Madvillain


(Copyright © 1999 Piero Scaruffi | Terms of use )

Madvillainy (2004), 7/10
Madlib
Lootpack: Soundpieces: Da Antidote (1999), 5/10
Quasimoto: The Unseen (2000), 7.5/10
Yesterdays New Quintet: Angles Without Edges (2001), 6.5/10
Jaylib: Champion Sound (2003), 4/10
DJ Rels: Theme for a Broken Soul (2004), 4/10
Sound Directions: The Funky Side Of Life (2005), 4/10
Madlib: Shades of Blue (2003), 5/10
Quasimoto: The Further Adventures of Lord Quas (2005), 6.5/10
The Beat Konducta Vol. 1-2 (2006), 6/10
Beat Konducta Vol. 3-4 (2007), 6/10
Liberation: Liberation (2007), 4.5/10
King Of The Wigflip (2008), 6/10
Jackson Conti: Sujinho (2008), 4.5/10
MadGibbs: Bandana (2019), 4/10
Beat Konducta Vol. 5-6 (2009), 6/10
Quasimoto: Yessir Whatever (2013), 4/10
Rock Konducta Part One (2013), 6/10
Pinata (2014), 6/10
Bad Neighbor (2015), 4/10
MF Doom
Operation Doomsday (1999), 6/10
King Geedorah: Take Me to Your Leader (2003), 6/10
Viktor Vaughn: Vaudeville Villain (2003), 6.5/10
Viktor Vaughn: Venomous Villain (2004), 5/10
Mm Food (2004), 5/10
Dangerdoom: The Mouse And The Mask (2005), 6/10
Doom: Born Like This (2009), 5/10
JJ Doom: Key To The Kuffs (2012), 5/10
Links:

Madvillain was a collaboration between New York-based rapper Daniel "MF Doom" Dumile (former member of comical hip-hop posse KMD), and Los Angeles-based producer Otis "Madlib" Jackson (the son of a bluesman and a folksinger, and the nephew of jazz trumpeter Jon Faddis), who had already experimented with the collage technique as the one-man band Yesterday's New Quintet (fictitiously described as a "quintet") on Angels Without Edges (Stones Throw, 2001), building songs (mostly smooth soul-jazz-funk instrumental ballads) out of microscopic fragments of keyboards, guitar, sax, vibraphone, drums and bass (not samples, but his own creations).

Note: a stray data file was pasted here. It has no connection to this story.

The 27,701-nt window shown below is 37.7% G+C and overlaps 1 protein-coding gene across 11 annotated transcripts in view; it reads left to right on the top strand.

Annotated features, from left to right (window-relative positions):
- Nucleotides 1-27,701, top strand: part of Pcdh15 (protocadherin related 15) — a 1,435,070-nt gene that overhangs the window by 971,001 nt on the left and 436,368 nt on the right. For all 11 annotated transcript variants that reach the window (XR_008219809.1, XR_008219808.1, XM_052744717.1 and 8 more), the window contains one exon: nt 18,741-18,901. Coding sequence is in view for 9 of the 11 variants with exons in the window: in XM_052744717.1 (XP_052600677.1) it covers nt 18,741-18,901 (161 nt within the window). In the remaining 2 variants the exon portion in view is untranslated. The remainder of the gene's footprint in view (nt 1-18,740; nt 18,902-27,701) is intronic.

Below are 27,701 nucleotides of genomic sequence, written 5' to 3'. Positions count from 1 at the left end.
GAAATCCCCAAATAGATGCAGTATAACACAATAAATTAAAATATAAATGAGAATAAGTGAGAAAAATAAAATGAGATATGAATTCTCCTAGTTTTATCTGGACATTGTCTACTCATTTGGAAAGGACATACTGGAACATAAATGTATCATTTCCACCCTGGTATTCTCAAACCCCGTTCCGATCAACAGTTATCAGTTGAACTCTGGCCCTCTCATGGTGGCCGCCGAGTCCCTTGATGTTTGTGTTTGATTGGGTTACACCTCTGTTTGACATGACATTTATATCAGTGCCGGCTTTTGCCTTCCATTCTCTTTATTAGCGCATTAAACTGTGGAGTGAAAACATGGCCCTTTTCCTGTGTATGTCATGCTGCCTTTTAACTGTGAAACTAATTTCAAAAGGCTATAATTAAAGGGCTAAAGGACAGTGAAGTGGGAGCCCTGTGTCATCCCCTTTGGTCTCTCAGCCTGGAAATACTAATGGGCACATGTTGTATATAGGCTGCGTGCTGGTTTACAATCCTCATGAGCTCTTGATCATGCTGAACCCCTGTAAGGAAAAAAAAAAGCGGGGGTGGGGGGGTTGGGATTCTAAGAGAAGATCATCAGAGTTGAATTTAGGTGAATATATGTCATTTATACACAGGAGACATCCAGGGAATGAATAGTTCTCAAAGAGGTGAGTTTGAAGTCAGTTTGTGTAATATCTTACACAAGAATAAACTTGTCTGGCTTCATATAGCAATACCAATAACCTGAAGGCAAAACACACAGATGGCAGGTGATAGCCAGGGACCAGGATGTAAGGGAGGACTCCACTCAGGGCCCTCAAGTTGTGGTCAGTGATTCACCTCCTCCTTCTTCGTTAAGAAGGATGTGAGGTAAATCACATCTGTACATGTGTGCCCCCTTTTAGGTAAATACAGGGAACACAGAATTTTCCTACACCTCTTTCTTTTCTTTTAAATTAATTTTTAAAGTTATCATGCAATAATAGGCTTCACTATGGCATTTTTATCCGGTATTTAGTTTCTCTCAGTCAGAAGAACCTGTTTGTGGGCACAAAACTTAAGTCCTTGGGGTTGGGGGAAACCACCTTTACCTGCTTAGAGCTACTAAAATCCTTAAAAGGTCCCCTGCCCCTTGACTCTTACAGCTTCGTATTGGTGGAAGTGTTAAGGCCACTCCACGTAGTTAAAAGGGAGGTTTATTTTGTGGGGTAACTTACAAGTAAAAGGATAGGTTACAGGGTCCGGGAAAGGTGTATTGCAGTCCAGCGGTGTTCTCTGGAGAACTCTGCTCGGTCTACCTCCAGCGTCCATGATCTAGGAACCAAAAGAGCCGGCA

Their collaboration yielded one of the most publicized albums in the history of hip-hop music, Madvillainy (Stones Throw, 2004), and its companion Madvillainy Instrumentals (2004). While every magazine bragged about it, very few reviews could explain what the excitement was all about. Madlib's sophisticated beat-art and orchestration made it an impressive tour de force of production techniques, but it was a far cry from the purported masterpiece of hip-hop. Fragmented into 22 brief vignettes, it was both a stylistic phantasmagoria and a cartoonish concept album. Two tracks, Rhinestone Cowboy and Strange Ways, were entirely designed and implemented using the tiny sampler SP-303 (introduced by Roland in 1998).

Madlib's solo career, mostly obsessed with the legacy of jazz, had been fairly intense, comprising: Lootpack's Soundpieces: Da Antidote (1999), a celebration of classic hip-hop music ruined by the rappers, and its companion Soundpieces: Da Instrumentals (1999), Quasimoto's The Unseen (2000), possibly his artistic zenith, on which he raps himself in a high-pitched voice over his most psychedelic soundscape, and its companion The Unseen Instrumentals (2000), Yesterdays New Quintet's Angles Without Edges (2001), a close second, the disappointing Jaylib's Champion Sound (2003), a collaboration with J Dilla (half of the songs produced by Madlib and sung by J Dilla and the other half produced by J Dilla and sung by Madlib), and its companion Champion Sound Instrumentals (2003), which were reissed as the double-CD Champion Sound Reissue (Stones Throw, 2007), Sound Directions' The Funky Side Of Life (Stones Throw, 2005), a live band devoted to early 1970s funk and soul covers, and Madlib's personal revision of the Blue Note catalog, Shades of Blue (2003). As DJ Rels, he also released an album of house music, Theme for a Broken Soul (2004). Quasimoto was resurrected for The Further Adventures of Lord Quas (Stones Throw, 2005), another demented collage of genres and another cartoonish saga.